SALT LAKE CITY — Some of the game’s best, after watching the star shine bright in person, have expressed admiration for the Jazz’s next great player.
Still one month shy of the halfway point of his rookie season, Donovan Mitchell has demanded the attention of the NBA. Paul George, Chris Paul and LeBron James — three perennial All-Stars — each went out of their way to compliment Mitchell after their respective teams played the Jazz.
In stunningly quick fashion, and to the shock of all NBA experts, Mitchell already has become the team’s best. Mitchell, not Rudy Gobert or anybody else, is this season’s most valuable player.
Going forward, the line of thinking has to change to the obvious. In one year, the centerpiece of the franchise has changed for a third time.
Last season, Gordon Hayward had the responsibility of carrying the team. The mantle was passed to Gobert over the summer, but Mitchell already has taken it away.
In his own way and in perspective, Mitchell has become one of the talking points of the NBA to this point in the season. And the world is noticing.
After his Houston Rockets beat the Jazz last week, Paul lavished praise on Mitchell, who scored 26 points to go along with four rebounds and four assists.
“One thing you can’t teach is the passion for the game and the aggression,” Paul said. “You see how much he loves it; how he comes out and competes every night. Utah got a gem in him.”
George, the longtime Indiana Pacers swingman now with the Oklahoma City Thunder, recognized Mitchell’s greatness before the league caught on. Sharing the same agent, the two worked out together last summer.
After Mitchell poured in 31 points two weeks ago against the Thunder, George called him the steal of last June’s draft.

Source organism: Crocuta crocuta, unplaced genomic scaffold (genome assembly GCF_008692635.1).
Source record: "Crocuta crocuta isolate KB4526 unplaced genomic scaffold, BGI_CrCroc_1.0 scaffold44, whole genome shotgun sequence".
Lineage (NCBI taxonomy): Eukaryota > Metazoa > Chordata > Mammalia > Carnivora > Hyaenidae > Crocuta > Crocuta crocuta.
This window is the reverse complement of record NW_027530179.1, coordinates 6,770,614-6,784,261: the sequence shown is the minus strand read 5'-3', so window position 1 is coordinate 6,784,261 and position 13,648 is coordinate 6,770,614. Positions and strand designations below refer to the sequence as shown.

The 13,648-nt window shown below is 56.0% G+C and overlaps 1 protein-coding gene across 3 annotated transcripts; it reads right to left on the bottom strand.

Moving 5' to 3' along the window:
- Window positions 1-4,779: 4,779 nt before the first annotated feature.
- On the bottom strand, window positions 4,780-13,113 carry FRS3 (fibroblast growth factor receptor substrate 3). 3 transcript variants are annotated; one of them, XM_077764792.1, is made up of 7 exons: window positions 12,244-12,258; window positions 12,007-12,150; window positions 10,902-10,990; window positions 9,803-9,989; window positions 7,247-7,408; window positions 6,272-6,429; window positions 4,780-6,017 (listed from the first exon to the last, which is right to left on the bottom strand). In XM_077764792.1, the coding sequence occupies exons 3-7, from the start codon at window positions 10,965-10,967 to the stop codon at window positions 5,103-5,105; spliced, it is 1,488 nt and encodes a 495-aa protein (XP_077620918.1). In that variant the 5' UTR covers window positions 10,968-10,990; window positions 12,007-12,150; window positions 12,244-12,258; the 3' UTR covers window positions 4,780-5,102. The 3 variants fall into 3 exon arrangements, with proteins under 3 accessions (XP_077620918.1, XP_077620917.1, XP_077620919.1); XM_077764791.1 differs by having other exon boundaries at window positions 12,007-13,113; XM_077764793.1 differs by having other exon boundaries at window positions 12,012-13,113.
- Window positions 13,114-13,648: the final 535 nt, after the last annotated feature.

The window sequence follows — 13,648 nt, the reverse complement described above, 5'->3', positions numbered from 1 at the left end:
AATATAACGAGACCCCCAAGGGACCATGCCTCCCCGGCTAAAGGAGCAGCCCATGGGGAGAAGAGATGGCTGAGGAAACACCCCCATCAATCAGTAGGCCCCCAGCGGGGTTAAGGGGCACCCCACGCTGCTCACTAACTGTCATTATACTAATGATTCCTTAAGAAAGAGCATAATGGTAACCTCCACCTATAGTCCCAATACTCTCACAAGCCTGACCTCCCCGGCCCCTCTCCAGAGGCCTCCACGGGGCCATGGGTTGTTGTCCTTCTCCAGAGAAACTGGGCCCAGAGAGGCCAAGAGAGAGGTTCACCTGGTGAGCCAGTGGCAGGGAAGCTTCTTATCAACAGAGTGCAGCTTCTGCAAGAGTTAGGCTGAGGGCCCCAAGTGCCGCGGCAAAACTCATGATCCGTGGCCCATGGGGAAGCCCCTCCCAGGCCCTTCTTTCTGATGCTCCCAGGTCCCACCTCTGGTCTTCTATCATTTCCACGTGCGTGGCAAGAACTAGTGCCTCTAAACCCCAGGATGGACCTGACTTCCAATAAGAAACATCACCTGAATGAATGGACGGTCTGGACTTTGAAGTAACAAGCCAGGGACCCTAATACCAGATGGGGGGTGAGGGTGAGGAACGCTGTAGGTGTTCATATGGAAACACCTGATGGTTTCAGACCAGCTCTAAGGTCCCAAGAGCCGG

“I knew he was going to blossom,” George said. “He’s just a tough, fearless kid, and we all saw that working out with him this past summer.”
The NBA’s best player, James, saddled up to Mitchell last week after Cleveland beat the Jazz. James kept the conversation confidential but referred to Mitchell as “the young king” on Twitter.
Starting the season slow, Mitchell leads the Jazz in scoring at 17.7 points a game. In December, he is averaging 23.6 points a game, 3.7 assists and 2.8 rebounds.
Withstanding the scattered poor game, Mitchell has enthralled the Jazz and captured the allegiance of a fan base that has been reeling since Hayward left the team to sign with the Boston Celtics last summer. At the time, Hayward’s predictable decision seemingly devastated a franchise that won 51 games and a playoff series while appearing to remain in contention for the foreseeable future.
With Hayward gone, along with starting point guard George Hill, the Jazz climb up the Western Conference standings was thought to be nothing more than a one-season stand. Many predictions had them falling out of a playoff spot.
Even if the Jazz don’t make the postseason – they currently are in ninth place, 1.5 games out of a playoff spot – the 21-year-old out of Louisville provides ample promise for the future. He’s the homegrown star the Jazz can build around.
For all his considerable talent, Hayward never appeared to be comfortable being the face of the franchise even though he wanted the money and status that went along with it. Mitchell is the entire package, a personable player with a killer smile and a warmth that easily connects him with a starving fan base.
Now the Jazz have to hope that Rick Pitino, Mitchell’s college coach, does not land a head coaching job in the NBA, like Hayward’s college coach — Brad Stevens — did with the Celtics.
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